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‘The female perspective on love and emotional intensity’: Patricia Piccinini and Joy Hester exhibition

Joy Hester, Lovers [II] 1956, brush and ink and watercolour on paper, 75.3 x 55.5 cm, National Gallery of Australia, Purchased 1973.

Joy Hester, Lovers [II] 1956, brush and ink and watercolour on paper, 75.3 x 55.5 cm, National Gallery of Australia, Purchased 1973.

Image: © Joy Hester/Copyright Agency, 2018

Tarrawarra Museum of Art is now playing host to an exhibition of works by Australian artist Patricia Piccinini and late Australian painter Joy Hester. Through love … , which opened on 24 November, pairs the contemporary Piccinini with the modernist “Heide circle” painter Hester through the presentation of more than fifty works selected from the artists’ respective oeuvres.

Through love … , which juxtaposes drawings, sculptures, video works and photography by Piccinini with ink and paper drawings by Hester, explores the entangled complexities of love and intimacy in all its forms – from romantic love between humans, to maternal devotion between humans and non-humans, to the possibilities of bonding between seemingly inanimate objects.

Tarrawarra Museum of Art director and exhibition curator Victoria Lynn said the conceptual pairing of the two artists evolved from Piccinini’s interest in Hester as an early influence in her work.

“Each artist shares an interest in the intermingled or blended figure [as well as an] emotional intensity, so we deliberately chose works [for the exhibition] that look at the pairing and coupling of entities,” said Lynn.

“[Through love … ] is about the complexity of intimate relationships – how does one love the other, or something that’s very different from yourself?”

Patricia Piccinini, The Comforter 2010, silicone, fibreglass, steel, fox fur, human hair, clothing, 60 x 80 x 80 cm, Art Gallery of New South Wales, Sydney, purchased 2011.

Patricia Piccinini, The Comforter 2010, silicone, fibreglass, steel, fox fur, human hair, clothing, 60 x 80 x 80 cm, Art Gallery of New South Wales, Sydney, purchased 2011.

Image: Graham Baring, courtesy the artist, Tolarno Galleries, Melbourne and Roslyn Oxley9 Gallery, Sydney

Piccinini, who is known for her large-scale, hyperrealistic sculptures of hybrid human-animal forms, says her work aims to explore the spectrum of relationships “between us and other animals…the environment…and technology,” as well as the increasingly fluid boundaries between what we define as “the natural” and “the artificial.”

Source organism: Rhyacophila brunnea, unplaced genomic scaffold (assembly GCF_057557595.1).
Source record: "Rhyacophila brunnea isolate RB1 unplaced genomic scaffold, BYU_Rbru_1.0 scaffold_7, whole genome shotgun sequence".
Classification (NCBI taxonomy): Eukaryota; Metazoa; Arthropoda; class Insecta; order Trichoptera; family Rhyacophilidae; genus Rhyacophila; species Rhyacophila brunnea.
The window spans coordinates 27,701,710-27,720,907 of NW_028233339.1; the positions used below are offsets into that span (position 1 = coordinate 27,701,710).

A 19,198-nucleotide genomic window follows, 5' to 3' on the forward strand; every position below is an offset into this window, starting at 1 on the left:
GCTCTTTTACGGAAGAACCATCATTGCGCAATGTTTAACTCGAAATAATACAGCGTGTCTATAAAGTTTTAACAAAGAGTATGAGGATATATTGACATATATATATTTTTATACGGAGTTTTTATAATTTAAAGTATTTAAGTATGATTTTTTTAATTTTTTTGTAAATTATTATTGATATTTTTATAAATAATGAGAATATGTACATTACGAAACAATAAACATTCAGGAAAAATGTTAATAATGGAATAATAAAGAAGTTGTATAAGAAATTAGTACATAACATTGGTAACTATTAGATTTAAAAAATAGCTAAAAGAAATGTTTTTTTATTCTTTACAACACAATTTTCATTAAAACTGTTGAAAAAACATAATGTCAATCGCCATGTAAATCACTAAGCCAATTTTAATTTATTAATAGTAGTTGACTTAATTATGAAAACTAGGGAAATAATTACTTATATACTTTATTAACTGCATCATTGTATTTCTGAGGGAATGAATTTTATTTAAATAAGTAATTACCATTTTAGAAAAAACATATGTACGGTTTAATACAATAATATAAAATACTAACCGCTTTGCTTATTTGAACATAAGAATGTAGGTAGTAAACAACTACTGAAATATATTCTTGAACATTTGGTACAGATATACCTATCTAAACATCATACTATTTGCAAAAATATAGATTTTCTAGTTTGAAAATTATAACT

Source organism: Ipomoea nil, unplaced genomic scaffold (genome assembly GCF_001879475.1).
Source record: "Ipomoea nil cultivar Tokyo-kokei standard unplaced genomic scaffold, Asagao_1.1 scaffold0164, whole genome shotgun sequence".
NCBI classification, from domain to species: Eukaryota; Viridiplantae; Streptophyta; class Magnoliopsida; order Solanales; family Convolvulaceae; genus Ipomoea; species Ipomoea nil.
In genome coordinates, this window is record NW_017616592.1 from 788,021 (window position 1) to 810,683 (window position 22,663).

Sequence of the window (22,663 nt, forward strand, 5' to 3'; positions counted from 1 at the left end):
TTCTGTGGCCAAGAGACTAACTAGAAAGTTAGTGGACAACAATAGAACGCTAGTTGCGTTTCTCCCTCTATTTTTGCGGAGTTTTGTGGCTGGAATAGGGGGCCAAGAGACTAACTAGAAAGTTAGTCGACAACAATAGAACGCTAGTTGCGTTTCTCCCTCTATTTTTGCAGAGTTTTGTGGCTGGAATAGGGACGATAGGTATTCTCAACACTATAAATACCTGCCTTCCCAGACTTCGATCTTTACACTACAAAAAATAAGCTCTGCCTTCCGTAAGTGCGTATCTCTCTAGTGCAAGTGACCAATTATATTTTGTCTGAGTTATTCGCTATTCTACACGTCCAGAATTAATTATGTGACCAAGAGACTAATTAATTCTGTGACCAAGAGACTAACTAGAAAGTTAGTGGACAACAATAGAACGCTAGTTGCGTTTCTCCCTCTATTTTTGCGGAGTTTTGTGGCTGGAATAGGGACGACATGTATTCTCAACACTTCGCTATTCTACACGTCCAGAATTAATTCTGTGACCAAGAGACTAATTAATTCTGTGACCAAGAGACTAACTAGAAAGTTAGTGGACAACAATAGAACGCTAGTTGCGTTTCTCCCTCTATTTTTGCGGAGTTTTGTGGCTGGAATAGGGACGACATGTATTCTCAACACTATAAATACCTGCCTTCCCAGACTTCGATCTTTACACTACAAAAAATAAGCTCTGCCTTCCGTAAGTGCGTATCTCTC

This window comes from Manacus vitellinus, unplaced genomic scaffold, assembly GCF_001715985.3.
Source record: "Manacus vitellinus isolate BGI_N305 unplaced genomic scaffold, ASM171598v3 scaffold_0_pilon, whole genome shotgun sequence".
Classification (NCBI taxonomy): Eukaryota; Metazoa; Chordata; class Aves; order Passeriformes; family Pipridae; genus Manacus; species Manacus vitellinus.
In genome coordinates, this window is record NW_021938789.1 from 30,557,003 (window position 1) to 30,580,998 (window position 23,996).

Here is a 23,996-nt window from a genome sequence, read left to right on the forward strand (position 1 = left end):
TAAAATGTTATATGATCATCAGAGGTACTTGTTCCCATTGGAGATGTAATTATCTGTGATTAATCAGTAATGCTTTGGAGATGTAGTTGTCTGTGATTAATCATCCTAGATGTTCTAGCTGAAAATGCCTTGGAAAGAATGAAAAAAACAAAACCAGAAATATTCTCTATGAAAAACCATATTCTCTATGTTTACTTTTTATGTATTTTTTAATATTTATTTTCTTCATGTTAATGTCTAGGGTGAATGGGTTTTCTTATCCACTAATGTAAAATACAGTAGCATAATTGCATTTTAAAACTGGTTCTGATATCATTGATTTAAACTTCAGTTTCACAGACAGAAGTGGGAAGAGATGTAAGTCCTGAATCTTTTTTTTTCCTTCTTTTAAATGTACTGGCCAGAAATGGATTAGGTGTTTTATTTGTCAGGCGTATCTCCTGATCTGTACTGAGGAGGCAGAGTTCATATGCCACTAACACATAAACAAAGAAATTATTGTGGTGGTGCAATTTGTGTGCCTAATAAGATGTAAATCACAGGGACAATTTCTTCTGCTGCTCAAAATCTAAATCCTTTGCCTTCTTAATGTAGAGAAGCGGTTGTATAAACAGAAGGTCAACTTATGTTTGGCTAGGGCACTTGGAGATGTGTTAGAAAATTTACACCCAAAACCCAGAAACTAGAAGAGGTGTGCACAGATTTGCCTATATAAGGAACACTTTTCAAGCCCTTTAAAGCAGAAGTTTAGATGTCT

Many of the Melbourne-based artist’s most well-known pieces are featured in the show, including The Young Family (2002) depicting a mother-creature with offspring; Doubting Thomas (2008) showing a young boy in a curious encounter with an alien-like creature; and Kindred (2017), where an ape-like creature cradles a human-like baby to her bosom.

The exhibition also features a new piece by Piccinini, commissioned by the museum, that occupies its own space at the apex of the main hall. Sanctuary (2018) comprises a sculpture, a wall print, and a graphite-on-paper drawing that the curators say explore themes of intimacy, ageing, sexuality and changing environments, through the plight of the endangered bonobo ape.

The selection of Hester’s works on display include her well-known Love 1949, and Lovers 1955-56 series that depict couples blending ambiguously in intimate embrace, in addition to pieces on loan from the National Gallery of Australia, National Gallery of Victoria, Heide Museum of Modern Art and various private collections.

Joy Hester, Love (Heart Group) c. 1949, brush and ink on paper, 37.6 x 50 cm, National Gallery of Australia, Canberra, Gift of Mrs Robert Dulieu, 1981.

Joy Hester, Love (Heart Group) c. 1949, brush and ink on paper, 37.6 x 50 cm, National Gallery of Australia, Canberra, Gift of Mrs Robert Dulieu, 1981.

Image: © Joy Hester/Copyright Agency, 2018

Piccinini’s iconic hot air balloon sculpture Skywhale, originally created for the Centenary of Canberra in 2013, took flight over the Yarra Valley to mark the launch of the show.

“I was very interested in looking at the female perspective on love and emotional intensity, as well as the concept of care. [The idea of] maternal care is hardly ever expressed in art, but it’s right through this exhibition, and Skywhale is a big mother figure,” said Lynn.

A program of public events, including a keynote lecture by Piccinini and an after-hours guided tour of the exhibition will further complement the show.

Through love … runs to 11 March 2019. For more info go here.

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